Summary: The value of finding the kingdom of God when looking for it and finding it when not looking for it.
Around the late 1970’s and early 1980’s there was a craze for metal detectors. Everywhere you looked there were people searching the fields and around ancient monuments scouring around trying to find something of value. They were treasure hunters. Treasure hunting has always been a popular activity as people have sort to enrich themselves. However, most of the great finds have not been made by people who were hunting for them, but people who just stumbled upon them.
These two parables that we have just read talk about people finding something of value, one of them just stumbles upon it, the other sets out looking for it. Both finds are likened to the finding of the kingdom of God through the gospel of Christ.
Let’s look at them more closely.
Stumbled upon treasure
The first parable concerns a man who was just going about his daily business, working in a field. It does not appear that he was particularly looking for anything important, just happened to find it there. My mother has got a trick of, when she has lost something, of finding something else that she has lost the week before while engaged in the search. I do the same thing. I am careless with a book, start a search for it, do not find the book that I am looking for, but find the one that I had lost the previous week. But not even this was the case in this parable; the man was just doing his ordinary work in the field when he found it unexpectedly.
Some, perhaps the majority, of the people in our world today spend all their time going about their daily business, content with what this world has to offer. Living their lives without ever a thought to eternal matters, separated from the kingdom of God, and not caring., not knowing what they are missing. This parable shows us that the gospel can suddenly reach such people. For example they might get chatting to a Christian in the Post Office queue, see our display when walking around the market or just pop into the hall for a cup of tea. So we should not just confine our evangelism to people that are seeking, but also look for people who are not seeking. God has a way of breaking into our lives when we least expect it.
Every year we hear of people who were just living their lives as normal when suddenly they came face to face with Jesus and his gospel of forgiveness, restoration, eternal life and satisfaction. This may have happened to some of us.
Maybe we have come here this afternoon not really expecting to find anything, just coming to meet with friends. Well, you can still come across the gospel and come into the wonderful kingdom of God.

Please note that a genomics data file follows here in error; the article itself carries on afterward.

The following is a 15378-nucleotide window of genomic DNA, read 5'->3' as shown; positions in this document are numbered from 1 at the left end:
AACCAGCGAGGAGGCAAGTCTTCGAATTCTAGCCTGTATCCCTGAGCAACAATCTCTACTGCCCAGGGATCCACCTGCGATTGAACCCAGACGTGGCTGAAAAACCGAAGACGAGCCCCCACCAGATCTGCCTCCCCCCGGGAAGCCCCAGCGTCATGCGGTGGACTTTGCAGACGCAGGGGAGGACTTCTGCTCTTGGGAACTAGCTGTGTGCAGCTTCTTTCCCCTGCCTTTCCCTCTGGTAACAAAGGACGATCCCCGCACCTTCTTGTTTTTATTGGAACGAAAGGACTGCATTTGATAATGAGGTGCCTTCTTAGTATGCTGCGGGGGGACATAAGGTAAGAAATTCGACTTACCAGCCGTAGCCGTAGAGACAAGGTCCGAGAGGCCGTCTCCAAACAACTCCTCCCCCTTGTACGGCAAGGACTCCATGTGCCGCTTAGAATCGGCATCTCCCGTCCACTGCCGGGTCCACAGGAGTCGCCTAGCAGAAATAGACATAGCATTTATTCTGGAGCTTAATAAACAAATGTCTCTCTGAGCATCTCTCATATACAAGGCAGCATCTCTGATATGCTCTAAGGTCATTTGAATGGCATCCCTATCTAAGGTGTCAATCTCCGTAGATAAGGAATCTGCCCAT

Sought after treasure
In contrast, the second parable is about a merchant who spent his life searching for beautiful pearls. He did not just wait for the pearls to come to him; he went out and looked for them. I can imagine him going from dealer to dealer, just looking for that one beautiful pearl. Each dealer claiming that his pearls were the best, the most beautiful, the biggest, the most perfect, perhaps rubbishing the wares of the other dealers. He must have spent many hours and days looking in the wrong places for this one pearl to surpass all others. Many times he would have visited a dealer on hearing a rumour or an advert, hoping to find that special pearl, and end up going away disappointed. It is quite likely that he did not know exactly what that pearl would be like, but he knew when he found it.
We thought earlier of how large numbers of people in our society are not searching for anything spiritual or eternal. But there are many others who are. Who are longing to find the kingdom of God, even if they do not really know who or what it is they are looking for, they are still searching. They go from place to place, from idea to idea, meditation, New Age practices and teaching, other religions, drugs, alcohol or relationships with other people looking for the satisfaction and fulfilment that somehow always seems to elude them. They do not know what it is they are searching, but they will know when they have found it.
Some of us may be in that position; perhaps that is why we have come here this afternoon, because we are searching for a different dimension to life. We might be going to many different places, trying different experiences, not really knowing what we are looking for, but wanting something of a better quality than we already have.
The pearl was expensive; it was worth a lot of money. The dealer must have been extremely pleased to have sold it to the merchant. Treasure by definition is valuable and costly. Both the man who found the treasure and the pearl merchant had to sell everything they had to get enough money.